I would add that if the banks had followed due diligence and actually checked the applicant’s details on mortgage forms the mess would be smaller. Up to the first half of 2007 you could get an interest only mortgage of 5 times your joint income with a 5% deposit and your income would not be checked. As long as you felt the payments were affordable, you could go ahead. Many tens of thousands of mortgages were processed in this way with applicants inflating their incomes by maybe only a small amount to secure the property that they wanted.

    Shame on Brown’s regulations

  6. Denis Cooper
    Posted March 15, 2009 at 10:49 am | Permalink

    So where did the EU come into this?

    Are we to suppose that Gordon Brown came up with his own ideas on how to radically restructure financial regulation in the UK, which ideas bore no relation to any ideas which had previously circulated in Brussels?

    Whether or not those EU ideas had already been crystallised in some EU agreement or law.

    Putting this another way – would George Osborne have a free hand to reverse the changes made by Gordon Brown, without first securing a new agreement within the EU?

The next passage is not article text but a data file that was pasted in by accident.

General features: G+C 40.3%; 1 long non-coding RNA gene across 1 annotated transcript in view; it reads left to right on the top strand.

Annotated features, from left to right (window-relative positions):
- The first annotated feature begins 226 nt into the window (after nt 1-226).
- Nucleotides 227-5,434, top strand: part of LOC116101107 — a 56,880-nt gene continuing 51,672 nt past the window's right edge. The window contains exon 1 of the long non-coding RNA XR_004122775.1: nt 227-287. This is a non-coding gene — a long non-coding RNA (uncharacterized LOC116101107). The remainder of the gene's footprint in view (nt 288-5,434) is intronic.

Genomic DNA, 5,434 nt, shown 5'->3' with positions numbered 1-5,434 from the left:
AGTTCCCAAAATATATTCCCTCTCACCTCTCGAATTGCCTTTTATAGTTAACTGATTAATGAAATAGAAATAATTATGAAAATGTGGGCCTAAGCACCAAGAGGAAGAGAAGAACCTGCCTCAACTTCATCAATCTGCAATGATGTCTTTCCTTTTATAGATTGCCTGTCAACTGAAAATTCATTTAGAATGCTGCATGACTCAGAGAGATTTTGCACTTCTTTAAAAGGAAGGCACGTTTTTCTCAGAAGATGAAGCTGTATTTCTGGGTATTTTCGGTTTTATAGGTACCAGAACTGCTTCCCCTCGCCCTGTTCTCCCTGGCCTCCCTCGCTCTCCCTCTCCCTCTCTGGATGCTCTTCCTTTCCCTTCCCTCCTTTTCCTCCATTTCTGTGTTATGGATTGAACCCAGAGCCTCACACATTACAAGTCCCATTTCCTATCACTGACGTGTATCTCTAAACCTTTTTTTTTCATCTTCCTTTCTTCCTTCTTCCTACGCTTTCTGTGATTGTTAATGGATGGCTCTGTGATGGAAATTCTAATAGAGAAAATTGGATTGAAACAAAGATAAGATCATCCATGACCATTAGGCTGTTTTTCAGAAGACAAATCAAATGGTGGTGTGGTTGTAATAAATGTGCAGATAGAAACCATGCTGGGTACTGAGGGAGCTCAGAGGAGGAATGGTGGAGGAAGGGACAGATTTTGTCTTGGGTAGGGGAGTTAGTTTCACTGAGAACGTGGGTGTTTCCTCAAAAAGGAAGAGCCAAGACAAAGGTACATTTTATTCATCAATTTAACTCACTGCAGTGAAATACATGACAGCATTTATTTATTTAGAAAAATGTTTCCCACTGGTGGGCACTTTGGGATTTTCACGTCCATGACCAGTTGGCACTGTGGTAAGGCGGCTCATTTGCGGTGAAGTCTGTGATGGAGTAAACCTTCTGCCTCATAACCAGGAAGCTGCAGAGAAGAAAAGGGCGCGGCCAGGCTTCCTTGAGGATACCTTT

7. Acorn
    Posted March 15, 2009 at 10:55 am | Permalink

    JR, are there any MPs on the Board of the new Trotter’s Independent Trading Company; or as the BoE call it, “Bank of England Asset Purchase Facility Fund Limited”?

    Do we know who the Arthur Daley is running it? (it is going to need an Arthur if we taxpayers are going to get an earner out of this).

    As this is a wholly owned subsidiary of the BoE, do I take it that its accounts will be consolidated with those of the BoE?

    Will you be allowing bets on this site as to how big this fund is going to become over the next few years? Will the conservatives privatise it at their first opportunity?

    Is it possible to dump all the un-funded / under-funded public sector pension schemes in the fund and give it a target of breaking even in a decade say?

    Redwoodians. As this is now the premier web-site for political thinking, I suggest there be a lot less whining and a bit more positive, out of the box, thinking. We know the nation is wading in the products of a socialist colon; we need to start designing some new shovels to dig our way out of it. With all due respect for our host, the Conservative Party is not exactly exciting me with new ideas yet.

  8. guy de Moubray
    Posted March 15, 2009 at 11:53 am | Permalink